Yet, we see in the Numbers story that Miriam, like most in the prophetic tradition who followed her, Miriam was a flawed person. Being bold and charismatic often comes with a price. Miriam rails against her brother Moses’ authority and solicits her brother Aaron’s endorsement. Whether they grew envious of Moses’ role as the “exalted” one, or whether Miriam truly had a legitimate concern, the method in which the sister and brother approached the issue infuriated God.

The story takes a peculiar turn as Aaron and Miriam level a charge against Moses for marrying a Cushite woman. Unnamed in the story, the wife is assumed to be Zipporah. Zipporah, the Midianite, was of African descent. Yet, so were Moses, Miriam, and Aaron. They came out of Egypt after 400 years! (Exodus 12: 40-41)

While some scholars suppose that Aaron and Miriam were “racist,” this construct has no place in the Old Testament. As people of African descent, the better supposition is either a display of colorism or a bias towards “foreigners.” Since Zipporah had been Moses’ wife for years before this disagreement, perhaps Miriam’s level of reasoning was a ruse to challenge Moses’ authority, or simply sibling rivalry in play. Whenever the issue, it was a costly mistake on Miriam’s part.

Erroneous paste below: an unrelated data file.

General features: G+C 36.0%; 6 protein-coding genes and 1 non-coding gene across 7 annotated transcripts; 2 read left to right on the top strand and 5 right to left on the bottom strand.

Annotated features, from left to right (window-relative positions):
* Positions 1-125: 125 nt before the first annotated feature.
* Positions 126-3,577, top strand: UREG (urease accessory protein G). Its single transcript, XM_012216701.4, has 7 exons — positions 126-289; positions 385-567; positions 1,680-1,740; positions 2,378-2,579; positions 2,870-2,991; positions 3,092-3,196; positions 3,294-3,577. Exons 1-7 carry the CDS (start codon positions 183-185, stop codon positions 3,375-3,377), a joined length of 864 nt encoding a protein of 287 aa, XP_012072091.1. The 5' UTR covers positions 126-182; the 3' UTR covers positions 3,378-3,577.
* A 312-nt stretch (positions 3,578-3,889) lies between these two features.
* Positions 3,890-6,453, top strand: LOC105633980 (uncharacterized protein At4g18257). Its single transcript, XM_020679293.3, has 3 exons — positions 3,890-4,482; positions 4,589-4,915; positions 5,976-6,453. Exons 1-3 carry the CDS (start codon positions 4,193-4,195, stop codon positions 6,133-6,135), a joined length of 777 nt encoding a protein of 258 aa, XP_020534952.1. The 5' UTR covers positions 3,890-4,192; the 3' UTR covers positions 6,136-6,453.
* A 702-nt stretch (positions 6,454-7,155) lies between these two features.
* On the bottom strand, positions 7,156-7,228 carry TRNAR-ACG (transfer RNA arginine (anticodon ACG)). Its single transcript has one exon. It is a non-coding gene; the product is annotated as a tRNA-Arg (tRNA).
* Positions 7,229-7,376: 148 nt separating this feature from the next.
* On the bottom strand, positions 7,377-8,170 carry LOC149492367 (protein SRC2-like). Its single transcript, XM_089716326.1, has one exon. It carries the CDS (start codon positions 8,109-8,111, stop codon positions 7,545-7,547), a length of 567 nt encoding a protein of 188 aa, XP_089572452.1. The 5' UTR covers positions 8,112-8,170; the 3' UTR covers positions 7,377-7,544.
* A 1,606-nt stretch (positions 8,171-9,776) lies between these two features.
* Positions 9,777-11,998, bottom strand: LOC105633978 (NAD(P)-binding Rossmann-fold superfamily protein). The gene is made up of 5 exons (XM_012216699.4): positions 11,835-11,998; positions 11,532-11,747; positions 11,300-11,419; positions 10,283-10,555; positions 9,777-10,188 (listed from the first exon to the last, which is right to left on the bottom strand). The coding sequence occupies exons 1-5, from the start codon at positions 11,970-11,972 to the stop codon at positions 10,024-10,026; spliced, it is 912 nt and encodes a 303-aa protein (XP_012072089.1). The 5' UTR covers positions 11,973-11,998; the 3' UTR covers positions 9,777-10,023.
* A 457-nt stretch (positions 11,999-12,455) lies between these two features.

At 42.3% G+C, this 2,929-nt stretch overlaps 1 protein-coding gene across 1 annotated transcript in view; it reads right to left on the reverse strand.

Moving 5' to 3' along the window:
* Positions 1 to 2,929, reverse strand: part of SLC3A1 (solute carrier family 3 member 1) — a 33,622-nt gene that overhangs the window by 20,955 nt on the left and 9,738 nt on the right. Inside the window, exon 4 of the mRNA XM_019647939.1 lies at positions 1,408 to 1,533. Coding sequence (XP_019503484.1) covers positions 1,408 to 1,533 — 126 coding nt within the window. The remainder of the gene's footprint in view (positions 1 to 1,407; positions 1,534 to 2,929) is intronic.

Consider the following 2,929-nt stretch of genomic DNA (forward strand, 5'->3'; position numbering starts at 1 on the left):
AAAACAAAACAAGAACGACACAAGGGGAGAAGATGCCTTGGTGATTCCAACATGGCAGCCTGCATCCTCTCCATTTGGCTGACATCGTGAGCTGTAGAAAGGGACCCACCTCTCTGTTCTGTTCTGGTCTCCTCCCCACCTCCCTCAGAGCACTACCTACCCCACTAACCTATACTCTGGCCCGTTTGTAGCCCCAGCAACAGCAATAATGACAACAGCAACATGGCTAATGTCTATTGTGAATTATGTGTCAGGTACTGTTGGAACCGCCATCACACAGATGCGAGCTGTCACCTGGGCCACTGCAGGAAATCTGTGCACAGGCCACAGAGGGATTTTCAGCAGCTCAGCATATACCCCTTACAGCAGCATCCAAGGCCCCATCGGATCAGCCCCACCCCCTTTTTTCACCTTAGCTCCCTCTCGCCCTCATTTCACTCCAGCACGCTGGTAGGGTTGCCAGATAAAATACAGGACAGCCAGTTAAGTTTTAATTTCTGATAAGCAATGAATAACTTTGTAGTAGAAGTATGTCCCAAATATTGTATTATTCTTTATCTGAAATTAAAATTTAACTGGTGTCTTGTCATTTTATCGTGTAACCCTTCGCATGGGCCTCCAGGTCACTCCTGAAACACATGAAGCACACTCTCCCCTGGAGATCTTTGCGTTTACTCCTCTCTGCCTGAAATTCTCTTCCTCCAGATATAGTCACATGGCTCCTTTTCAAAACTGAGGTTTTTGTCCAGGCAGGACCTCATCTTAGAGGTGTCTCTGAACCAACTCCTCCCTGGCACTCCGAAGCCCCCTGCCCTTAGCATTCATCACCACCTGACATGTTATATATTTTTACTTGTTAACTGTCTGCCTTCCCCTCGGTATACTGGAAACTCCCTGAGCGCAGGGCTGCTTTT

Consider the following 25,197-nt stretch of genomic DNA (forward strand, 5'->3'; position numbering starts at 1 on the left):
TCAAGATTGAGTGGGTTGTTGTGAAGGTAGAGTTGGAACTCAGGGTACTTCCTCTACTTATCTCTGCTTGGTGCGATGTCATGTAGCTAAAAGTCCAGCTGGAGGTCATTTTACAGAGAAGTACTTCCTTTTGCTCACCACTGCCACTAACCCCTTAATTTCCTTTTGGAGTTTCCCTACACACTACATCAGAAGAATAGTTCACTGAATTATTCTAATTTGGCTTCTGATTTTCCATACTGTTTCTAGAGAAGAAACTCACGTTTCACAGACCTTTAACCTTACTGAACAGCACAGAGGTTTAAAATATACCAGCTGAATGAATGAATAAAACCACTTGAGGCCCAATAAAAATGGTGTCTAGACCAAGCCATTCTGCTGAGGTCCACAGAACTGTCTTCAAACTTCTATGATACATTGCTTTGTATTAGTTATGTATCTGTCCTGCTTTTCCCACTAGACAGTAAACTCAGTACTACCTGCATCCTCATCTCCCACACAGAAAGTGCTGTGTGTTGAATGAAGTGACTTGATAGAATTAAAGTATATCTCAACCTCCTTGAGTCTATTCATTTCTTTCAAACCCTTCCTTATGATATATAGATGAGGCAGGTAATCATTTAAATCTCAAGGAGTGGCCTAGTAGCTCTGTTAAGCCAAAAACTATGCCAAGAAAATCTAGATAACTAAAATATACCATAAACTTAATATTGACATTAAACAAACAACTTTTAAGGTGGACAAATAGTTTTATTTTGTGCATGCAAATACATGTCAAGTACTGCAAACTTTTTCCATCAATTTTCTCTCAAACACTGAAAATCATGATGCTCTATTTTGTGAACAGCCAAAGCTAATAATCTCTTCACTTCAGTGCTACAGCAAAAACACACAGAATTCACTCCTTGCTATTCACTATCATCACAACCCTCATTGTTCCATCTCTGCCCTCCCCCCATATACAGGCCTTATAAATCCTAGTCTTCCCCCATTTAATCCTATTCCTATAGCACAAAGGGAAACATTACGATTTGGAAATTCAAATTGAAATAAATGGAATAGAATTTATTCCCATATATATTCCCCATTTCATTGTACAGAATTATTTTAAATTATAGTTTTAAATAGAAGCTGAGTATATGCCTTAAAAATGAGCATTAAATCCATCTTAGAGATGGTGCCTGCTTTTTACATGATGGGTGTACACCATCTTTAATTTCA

God was enraged at the behavior of Miriam and Aaron. Their attack against Moses and his wife is seen by God as an outrageous offense. God speaks to the three siblings directly, making clear that Moses is God’s choice. Miriam is struck with a skin disease that turns her skin white. Ironically, it was the very opposite of Zipporah’s skin color. God’s action is swift and obvious.

Aaron is spared, most likely because of his office as a priest. (The skin disease would have disqualified Aaron for the sacred office, as priest).

The obvious love for Miriam is apparent, as Aaron pleads to Moses and Moses pleads to God on their sister’s behalf. Miriam is spared; but, as “zavah,” she is cut off (karet) from the camp for seven days. The people’s great admiration and respect for Miriam is presented in the text, as they refuse to leave her and wait out the seven day banishment with her.

The leadership circle of these three siblings is restored and the congregation moves on. Even Miriam’s death is recorded (Numbers 20:1). Miriam is remembered in Scripture and revered in Jewish tradition, as a prophet, a heroine, a role model and a figure of great courage, intelligence, leadership, and love for God.